So here we all are, spending money on unnecessary things for people who don’t need them, while half the planet starves or gets bombed. Does this wrankle with you, as it does me? I may be an old bore, but Christmas keeps challenging me more and more. I find that it really rubs at an old sore of guilt and a realisation of the limits of my compassionate action.
I’ve told people that I don’t want any presents, but I’ll get some anyway. Really I neither need nor want a single thing (unless someone has a free skiing week going; in which case please stop reading now and email me immediately!).
But the thing this brings up is the whole challenge of generosity, and what we can infer about our need to hold on to what we consider to be ours. And also why this holds us back from spiritual freedom.
The tradition of Buddhist teaching is that there is no ‘fee’ for the teaching. The student donates what he or she can. This creates discomfort for us Westerners, who are used to paying for things with money and letting others decide the price of things, so it gets really difficult. What actually happens in the West for meditation teachers doing this, is that they get paid peanuts. For a day’s retreat for example, people may contribute a tenner. Compare that with one hour with a therapist or a day of professional development, where we’ll pay anything between £40 for an hour to £500 for a day.
Why is that? I don’t think it relates to perceived value. I think that when we’re asked to donate, we get mean. It presents a direct challenge to the concept of ‘me’ and ‘mine’. We’re so stuck in the culture of materialism and money, and the whole concept of our separateness from the world and from others, that anything that erodes what’s ‘ours’ is a full frontal attack. To let things go willingly is a form of suicide.
So look no further if you want to figure out how to deepen your meditation practice, or to get a bit closer to finding the intense stillness and spaciousness which is just under the surface. If you want to wrap up the whole of this teaching in two words, it’s ‘let go’. That means letting go of the tight hold we have on the stuff we consider that we own, as if we can take it with us when we die.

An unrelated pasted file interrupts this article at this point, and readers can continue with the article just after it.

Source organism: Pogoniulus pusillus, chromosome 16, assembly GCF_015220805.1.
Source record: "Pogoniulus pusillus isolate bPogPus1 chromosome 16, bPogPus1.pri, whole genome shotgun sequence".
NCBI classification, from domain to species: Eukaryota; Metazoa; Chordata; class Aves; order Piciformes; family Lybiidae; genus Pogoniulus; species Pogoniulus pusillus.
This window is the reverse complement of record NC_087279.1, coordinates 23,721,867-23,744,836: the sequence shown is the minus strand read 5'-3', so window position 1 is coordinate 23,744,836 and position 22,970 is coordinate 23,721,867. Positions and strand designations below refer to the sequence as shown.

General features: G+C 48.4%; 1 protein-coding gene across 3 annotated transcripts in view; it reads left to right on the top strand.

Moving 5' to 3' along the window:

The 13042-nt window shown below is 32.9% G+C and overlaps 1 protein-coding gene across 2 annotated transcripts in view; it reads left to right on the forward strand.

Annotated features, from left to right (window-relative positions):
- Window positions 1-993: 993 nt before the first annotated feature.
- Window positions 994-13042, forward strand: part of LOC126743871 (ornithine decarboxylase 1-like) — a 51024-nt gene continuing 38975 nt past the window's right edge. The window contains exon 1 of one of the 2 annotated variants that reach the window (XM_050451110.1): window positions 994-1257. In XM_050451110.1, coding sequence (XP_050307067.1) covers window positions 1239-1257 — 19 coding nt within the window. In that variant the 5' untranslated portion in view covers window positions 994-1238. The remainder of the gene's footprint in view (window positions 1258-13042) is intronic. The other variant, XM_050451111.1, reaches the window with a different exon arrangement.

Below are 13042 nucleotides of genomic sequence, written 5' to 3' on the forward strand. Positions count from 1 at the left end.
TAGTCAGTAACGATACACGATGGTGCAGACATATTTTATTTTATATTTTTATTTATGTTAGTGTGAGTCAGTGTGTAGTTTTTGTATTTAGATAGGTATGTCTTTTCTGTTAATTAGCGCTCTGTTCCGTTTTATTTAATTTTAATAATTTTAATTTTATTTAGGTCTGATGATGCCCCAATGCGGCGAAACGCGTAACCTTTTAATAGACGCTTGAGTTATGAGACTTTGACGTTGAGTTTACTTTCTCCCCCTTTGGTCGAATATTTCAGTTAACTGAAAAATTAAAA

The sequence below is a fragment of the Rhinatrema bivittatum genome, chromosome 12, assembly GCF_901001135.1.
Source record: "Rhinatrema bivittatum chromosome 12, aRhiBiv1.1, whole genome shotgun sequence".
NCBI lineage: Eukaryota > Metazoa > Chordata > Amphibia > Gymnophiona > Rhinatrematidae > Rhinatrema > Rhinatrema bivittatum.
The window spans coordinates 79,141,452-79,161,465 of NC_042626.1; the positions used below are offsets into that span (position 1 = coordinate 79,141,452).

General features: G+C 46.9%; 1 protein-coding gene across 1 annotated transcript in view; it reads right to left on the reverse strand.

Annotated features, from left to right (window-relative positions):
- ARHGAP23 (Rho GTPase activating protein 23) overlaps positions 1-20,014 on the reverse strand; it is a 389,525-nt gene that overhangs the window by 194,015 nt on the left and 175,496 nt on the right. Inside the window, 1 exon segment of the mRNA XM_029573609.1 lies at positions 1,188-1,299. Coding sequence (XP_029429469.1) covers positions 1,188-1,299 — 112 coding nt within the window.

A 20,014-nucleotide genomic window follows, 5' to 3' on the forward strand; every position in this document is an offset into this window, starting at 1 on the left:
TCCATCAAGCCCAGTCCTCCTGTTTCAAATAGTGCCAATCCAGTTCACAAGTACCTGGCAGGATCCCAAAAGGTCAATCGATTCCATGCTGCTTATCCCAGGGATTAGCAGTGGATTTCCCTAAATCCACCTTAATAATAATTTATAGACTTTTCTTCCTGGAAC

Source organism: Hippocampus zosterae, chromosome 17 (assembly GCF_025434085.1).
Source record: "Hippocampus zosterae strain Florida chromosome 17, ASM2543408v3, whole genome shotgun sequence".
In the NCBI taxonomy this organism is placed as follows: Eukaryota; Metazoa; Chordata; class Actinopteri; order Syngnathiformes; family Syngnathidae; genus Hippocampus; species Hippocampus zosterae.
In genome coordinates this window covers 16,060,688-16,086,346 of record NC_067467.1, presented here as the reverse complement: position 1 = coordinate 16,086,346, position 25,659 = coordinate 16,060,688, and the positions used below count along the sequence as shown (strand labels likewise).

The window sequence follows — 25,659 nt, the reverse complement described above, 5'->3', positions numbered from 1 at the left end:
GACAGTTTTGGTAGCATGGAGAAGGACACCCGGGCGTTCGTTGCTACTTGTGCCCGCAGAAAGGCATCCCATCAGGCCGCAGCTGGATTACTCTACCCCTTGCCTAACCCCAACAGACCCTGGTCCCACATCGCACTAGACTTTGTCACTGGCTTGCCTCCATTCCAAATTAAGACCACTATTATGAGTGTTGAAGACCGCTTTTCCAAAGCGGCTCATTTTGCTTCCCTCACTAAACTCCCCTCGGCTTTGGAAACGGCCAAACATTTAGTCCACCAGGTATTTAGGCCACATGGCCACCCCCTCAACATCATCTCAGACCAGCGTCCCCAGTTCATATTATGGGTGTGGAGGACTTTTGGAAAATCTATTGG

Essentially, we are naked. I’m no naturist, especially in this weather, but I do know that when I hit the sweet spot in meditation, there’s no ‘me’ and no ‘mine’, and that’s the most abundant place in the world. Everything else is both temporary, borrowed, and leads to a defensive attitude.
Generosity helps us let go. When we’re being generous and selfless, the ‘me’ part that defends what’s ‘ours’ takes a nap. And then we get a huge surprise: being generous and kind makes us feel good. Win blooming win.
So my challenge, to you, and to myself, is this: today, tomorrow and every day until Christmas, do three generous things. They only count if they make you feel uncomfortable! Just texting send £5 to DEC is not good enough. The acts must require you to let go of your holding on to the idea of things or money as ‘mine’, and by inference part of ‘me’. Get creative. Try harder. Lighten up.
Also, because I know you’re all good mindfulness practitioners who sit every morning, you can make this easy. Simply make some kind of promise at the start of the day. Repeat it aloud three times. Imagine yourself doing it. Imagine how you will feel doing the generous things you’re going to do. Imagine what you will say to yourself on doing them.
So, with this rant over, I wish you, with my deepest heartfelt wishes, a lovely Christmastime break.
PS: excellent single-estate shade-grown organic heritage-varietal fair-trade artisan-roasted coffee is officially an exception to all I’ve said above.